The term soft matter or soft condensed matter encompasses systems which are highly flexible and extremely sensible to external perturbations. They exhibit numerous forms of self-organization and have significant structure and dynamics on mesoscopic length scale (~10 to 10000 nm). The organized state can range from a simple spatial or temporal ordering to the intricate interaction between order and function in biological systems. Notable examples include colloidal suspensions, emulsions, surfactant assemblies, liquid crystals, polymer solutions, even greases, pastes, and granular materials. Most biological materials are also naturally included in this list, and much of the recent interest in the field has arisen from attempts to understand the physical properties of biomembranes, proteins, DNAs, and chromosomes.

The field of soft matter research provides a bridge between the conventional physics and the biologically oriented sciences and engineering. Application of physics to biological problems is not a new phenomenon. In fact, physicists have made significant contributions to the field of protein and DNA structure.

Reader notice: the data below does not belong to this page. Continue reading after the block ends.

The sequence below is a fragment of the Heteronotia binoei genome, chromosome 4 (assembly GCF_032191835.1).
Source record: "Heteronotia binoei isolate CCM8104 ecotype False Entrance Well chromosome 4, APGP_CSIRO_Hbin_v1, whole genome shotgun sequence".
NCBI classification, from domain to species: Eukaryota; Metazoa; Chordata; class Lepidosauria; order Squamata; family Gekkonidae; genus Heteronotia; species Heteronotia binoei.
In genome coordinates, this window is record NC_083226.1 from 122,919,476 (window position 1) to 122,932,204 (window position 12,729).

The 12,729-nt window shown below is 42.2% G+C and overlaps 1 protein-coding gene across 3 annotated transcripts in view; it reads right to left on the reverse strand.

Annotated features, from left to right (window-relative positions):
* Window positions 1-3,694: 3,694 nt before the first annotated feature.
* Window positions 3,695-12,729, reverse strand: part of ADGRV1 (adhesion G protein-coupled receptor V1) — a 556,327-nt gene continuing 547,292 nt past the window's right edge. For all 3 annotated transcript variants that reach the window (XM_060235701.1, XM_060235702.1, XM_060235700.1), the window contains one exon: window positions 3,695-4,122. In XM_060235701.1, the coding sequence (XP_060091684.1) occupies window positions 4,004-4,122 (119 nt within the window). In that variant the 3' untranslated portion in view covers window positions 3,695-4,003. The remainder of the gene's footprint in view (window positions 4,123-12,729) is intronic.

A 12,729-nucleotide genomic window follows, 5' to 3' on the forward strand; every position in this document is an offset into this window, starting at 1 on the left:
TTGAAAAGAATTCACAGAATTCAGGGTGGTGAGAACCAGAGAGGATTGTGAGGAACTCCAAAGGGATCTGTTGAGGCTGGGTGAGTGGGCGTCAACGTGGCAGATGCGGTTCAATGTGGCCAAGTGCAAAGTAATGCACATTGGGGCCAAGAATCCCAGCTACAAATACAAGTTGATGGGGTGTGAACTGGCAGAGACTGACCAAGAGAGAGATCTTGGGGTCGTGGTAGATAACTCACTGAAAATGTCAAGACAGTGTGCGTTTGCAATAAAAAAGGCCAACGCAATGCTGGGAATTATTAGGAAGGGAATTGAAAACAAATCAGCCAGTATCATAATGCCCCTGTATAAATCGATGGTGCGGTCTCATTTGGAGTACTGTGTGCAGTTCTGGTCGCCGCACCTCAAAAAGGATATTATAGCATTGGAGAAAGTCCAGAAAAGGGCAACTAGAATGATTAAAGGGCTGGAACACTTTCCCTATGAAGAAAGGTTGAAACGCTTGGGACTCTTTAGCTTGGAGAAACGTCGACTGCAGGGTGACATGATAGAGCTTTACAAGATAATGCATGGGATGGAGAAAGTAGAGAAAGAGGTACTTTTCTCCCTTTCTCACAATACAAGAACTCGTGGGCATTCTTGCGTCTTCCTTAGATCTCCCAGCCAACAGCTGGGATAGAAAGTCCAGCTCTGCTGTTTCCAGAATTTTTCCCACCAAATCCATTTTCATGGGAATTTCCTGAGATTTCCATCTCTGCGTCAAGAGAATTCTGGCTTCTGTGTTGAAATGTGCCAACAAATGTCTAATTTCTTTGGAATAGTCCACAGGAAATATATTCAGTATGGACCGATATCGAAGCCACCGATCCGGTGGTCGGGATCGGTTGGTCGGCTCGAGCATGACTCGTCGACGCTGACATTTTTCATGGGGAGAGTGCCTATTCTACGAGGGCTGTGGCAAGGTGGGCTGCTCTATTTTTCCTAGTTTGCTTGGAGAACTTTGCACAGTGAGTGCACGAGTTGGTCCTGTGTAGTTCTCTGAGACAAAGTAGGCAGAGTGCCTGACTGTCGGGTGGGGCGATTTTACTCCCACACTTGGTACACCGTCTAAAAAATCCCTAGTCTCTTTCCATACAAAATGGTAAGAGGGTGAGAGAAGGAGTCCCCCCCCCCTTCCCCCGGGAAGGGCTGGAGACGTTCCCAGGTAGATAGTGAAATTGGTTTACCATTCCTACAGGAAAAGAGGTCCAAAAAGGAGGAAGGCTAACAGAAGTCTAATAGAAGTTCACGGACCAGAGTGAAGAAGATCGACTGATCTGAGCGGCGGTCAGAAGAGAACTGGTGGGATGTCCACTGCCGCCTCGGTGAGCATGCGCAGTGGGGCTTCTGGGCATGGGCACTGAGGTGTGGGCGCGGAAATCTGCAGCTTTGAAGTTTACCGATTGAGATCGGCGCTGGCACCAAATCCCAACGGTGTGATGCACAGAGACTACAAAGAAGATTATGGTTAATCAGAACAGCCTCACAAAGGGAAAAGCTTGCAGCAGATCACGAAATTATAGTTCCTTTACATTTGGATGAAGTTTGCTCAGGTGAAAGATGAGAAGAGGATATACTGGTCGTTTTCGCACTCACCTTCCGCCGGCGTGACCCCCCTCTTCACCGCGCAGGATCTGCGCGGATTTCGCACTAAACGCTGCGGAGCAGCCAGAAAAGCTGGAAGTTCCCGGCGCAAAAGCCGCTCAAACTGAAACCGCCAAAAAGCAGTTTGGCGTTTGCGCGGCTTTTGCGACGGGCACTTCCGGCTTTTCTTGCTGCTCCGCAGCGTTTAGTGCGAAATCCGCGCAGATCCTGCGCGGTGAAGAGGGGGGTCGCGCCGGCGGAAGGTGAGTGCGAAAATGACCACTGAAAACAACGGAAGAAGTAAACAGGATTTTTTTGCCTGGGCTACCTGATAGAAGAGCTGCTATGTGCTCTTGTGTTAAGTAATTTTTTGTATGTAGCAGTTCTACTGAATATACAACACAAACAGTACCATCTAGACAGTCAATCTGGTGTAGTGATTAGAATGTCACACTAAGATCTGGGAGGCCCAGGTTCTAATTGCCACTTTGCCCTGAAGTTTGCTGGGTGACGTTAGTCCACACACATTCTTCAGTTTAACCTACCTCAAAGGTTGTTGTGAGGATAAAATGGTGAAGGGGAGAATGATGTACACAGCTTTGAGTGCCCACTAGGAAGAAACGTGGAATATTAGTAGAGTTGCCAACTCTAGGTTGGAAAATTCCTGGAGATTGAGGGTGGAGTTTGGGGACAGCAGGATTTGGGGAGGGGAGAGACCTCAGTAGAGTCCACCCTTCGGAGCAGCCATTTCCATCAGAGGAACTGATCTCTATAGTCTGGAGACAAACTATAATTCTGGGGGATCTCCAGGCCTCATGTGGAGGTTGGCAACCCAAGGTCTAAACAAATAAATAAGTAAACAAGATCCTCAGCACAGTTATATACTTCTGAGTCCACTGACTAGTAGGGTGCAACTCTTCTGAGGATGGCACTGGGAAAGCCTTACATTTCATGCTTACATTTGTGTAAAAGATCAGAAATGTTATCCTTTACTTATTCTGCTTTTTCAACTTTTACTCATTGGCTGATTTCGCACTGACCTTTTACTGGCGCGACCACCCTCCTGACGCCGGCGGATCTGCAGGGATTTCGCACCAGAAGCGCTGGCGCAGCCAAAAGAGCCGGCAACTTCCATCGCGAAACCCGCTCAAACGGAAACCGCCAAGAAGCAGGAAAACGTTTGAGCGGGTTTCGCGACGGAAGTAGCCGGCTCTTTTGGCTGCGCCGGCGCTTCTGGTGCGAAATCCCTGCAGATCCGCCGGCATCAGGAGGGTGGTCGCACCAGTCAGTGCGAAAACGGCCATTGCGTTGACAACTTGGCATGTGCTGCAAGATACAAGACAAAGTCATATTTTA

There is a renewed interest in the soft matter not only because of their technological importance in industries dealing with detergency, biotechnology, and catalysts, but also due to the realization that these systems are fertile grounds for new sciences. Advancing our understanding of soft matters requires an unprecedented combination of traditionally distinct, and non-interacting, fields. One of the greatest challenges is the simple recognition and appreciation of the disparate skills required for attacking problems with relentlessly increasing levels of complexity.

The Laboratory of Soft Matter Physics has been founded in April 2001, aiming at the understanding of structural and dynamical properties of complex subjects, especially those related to the life phenomena such as DNA, protein, chromosome, and biomembrane. The lab has promised a new start. It is time to act.



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